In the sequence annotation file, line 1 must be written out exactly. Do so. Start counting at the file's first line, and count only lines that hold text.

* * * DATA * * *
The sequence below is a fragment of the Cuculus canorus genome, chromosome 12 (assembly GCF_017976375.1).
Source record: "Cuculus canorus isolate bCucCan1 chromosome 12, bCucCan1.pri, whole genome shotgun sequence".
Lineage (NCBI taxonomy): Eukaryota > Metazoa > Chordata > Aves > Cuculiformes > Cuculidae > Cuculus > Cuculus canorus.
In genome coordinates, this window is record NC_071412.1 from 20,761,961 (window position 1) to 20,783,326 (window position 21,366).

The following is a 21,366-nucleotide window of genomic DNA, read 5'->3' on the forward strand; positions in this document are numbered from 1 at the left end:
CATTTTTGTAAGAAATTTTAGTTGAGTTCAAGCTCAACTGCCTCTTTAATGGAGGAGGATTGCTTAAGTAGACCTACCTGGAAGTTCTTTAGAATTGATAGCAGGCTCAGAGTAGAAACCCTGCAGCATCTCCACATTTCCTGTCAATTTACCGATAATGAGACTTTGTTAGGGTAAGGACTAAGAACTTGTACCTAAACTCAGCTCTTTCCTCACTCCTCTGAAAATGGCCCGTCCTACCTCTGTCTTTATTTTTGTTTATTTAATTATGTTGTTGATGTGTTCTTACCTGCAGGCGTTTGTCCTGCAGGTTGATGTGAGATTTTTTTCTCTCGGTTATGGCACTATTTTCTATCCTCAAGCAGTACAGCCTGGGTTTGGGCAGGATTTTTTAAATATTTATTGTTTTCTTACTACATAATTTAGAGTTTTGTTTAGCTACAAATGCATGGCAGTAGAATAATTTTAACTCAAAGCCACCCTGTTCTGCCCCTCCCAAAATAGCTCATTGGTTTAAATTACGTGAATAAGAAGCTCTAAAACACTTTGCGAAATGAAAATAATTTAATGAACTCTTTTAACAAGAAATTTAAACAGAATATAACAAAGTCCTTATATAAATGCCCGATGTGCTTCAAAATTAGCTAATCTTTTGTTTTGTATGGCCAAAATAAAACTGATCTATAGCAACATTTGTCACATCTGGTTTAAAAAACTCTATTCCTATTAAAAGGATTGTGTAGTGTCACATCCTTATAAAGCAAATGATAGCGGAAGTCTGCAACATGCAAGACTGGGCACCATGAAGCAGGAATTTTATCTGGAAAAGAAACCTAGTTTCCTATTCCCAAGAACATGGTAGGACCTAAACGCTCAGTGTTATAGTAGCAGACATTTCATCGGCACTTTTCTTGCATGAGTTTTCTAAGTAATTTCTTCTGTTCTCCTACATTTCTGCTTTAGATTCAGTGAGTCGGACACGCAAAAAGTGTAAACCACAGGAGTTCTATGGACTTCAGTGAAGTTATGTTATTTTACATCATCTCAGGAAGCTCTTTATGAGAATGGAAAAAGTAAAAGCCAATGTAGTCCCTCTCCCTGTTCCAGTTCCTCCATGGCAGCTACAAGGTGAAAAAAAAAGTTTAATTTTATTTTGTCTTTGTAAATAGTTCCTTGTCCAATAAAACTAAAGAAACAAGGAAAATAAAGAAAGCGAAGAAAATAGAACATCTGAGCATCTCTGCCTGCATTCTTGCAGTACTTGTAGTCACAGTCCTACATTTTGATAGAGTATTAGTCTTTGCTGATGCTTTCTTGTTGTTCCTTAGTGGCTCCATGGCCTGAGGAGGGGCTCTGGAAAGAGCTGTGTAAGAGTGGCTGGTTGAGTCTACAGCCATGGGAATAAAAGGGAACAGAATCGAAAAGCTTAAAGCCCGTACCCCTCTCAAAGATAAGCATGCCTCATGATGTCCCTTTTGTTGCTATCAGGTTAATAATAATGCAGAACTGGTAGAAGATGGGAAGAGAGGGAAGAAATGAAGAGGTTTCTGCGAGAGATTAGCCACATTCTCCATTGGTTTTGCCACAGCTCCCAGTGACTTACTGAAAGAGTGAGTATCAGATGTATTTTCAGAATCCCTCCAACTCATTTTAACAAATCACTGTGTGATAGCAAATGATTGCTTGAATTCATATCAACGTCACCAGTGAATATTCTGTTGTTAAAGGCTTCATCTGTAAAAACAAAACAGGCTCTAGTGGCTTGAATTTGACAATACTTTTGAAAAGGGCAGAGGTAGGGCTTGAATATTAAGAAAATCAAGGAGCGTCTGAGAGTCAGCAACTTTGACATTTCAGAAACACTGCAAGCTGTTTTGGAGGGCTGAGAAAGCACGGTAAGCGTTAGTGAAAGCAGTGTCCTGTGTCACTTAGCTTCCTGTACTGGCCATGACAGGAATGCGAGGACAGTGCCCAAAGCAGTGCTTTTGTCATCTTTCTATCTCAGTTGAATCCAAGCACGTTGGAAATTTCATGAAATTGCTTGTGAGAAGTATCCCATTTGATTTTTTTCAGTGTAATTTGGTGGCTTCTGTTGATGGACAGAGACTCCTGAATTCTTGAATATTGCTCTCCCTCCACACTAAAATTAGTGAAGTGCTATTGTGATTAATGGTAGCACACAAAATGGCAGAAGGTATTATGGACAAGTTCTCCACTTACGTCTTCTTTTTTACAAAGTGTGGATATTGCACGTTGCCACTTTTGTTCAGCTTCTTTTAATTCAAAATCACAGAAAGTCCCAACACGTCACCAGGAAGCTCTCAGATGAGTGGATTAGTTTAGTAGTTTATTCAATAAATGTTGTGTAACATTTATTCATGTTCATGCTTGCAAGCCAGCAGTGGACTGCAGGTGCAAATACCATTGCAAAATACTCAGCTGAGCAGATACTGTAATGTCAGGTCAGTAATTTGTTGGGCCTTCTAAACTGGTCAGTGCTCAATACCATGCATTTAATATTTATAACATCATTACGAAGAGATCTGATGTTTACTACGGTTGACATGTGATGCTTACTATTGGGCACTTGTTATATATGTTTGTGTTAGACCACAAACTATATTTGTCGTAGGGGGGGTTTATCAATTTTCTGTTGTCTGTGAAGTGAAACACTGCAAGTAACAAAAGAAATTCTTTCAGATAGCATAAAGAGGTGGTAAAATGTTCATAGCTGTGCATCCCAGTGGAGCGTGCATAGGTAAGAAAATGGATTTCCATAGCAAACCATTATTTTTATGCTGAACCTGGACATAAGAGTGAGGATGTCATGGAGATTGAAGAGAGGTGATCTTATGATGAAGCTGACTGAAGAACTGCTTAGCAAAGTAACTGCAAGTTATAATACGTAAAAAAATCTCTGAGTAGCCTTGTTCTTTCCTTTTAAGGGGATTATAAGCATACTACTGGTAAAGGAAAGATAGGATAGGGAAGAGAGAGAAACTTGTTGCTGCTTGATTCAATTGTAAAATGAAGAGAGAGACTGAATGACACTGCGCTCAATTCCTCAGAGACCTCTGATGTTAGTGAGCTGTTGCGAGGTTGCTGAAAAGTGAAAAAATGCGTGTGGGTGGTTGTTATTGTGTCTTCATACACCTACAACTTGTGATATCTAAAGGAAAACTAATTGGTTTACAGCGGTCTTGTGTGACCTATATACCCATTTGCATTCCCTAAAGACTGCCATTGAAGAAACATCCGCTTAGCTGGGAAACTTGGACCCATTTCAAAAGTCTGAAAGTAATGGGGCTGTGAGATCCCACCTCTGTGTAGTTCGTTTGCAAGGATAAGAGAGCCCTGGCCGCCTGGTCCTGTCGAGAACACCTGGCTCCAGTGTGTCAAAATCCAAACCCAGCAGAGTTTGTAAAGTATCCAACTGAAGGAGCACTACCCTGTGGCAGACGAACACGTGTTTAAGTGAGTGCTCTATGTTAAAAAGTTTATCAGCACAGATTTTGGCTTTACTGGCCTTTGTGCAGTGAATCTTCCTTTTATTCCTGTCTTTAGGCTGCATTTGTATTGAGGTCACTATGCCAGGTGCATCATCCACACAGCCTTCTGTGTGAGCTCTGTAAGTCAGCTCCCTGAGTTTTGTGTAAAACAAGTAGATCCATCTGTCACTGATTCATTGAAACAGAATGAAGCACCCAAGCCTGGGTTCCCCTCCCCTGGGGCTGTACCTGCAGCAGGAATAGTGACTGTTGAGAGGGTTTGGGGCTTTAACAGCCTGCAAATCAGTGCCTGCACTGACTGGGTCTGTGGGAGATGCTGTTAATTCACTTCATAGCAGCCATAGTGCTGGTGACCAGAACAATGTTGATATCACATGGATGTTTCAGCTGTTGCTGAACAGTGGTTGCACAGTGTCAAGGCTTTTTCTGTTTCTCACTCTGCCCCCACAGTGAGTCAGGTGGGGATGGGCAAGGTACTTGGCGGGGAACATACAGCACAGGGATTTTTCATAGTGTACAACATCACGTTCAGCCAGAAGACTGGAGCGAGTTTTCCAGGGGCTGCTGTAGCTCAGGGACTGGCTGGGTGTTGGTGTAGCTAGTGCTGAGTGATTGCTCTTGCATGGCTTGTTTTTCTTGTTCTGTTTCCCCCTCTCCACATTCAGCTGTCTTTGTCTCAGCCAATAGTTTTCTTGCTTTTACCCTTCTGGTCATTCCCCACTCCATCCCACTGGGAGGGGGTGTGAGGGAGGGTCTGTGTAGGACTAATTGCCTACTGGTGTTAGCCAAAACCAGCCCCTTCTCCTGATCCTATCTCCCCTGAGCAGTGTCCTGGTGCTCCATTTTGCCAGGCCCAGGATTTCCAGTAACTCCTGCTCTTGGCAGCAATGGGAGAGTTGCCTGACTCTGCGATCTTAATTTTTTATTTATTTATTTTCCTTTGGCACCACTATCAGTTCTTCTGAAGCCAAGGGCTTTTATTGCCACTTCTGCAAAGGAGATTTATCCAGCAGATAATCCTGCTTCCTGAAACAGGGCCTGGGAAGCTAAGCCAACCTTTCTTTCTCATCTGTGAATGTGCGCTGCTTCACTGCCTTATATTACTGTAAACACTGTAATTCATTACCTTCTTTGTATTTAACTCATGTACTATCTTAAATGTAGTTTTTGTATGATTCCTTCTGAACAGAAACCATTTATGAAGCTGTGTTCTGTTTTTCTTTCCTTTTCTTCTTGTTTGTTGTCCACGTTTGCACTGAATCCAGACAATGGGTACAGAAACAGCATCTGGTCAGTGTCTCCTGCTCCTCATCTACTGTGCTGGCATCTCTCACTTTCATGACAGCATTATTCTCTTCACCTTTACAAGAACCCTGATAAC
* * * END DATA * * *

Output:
The sequence below is a fragment of the Cuculus canorus genome, chromosome 12 (assembly GCF_017976375.1).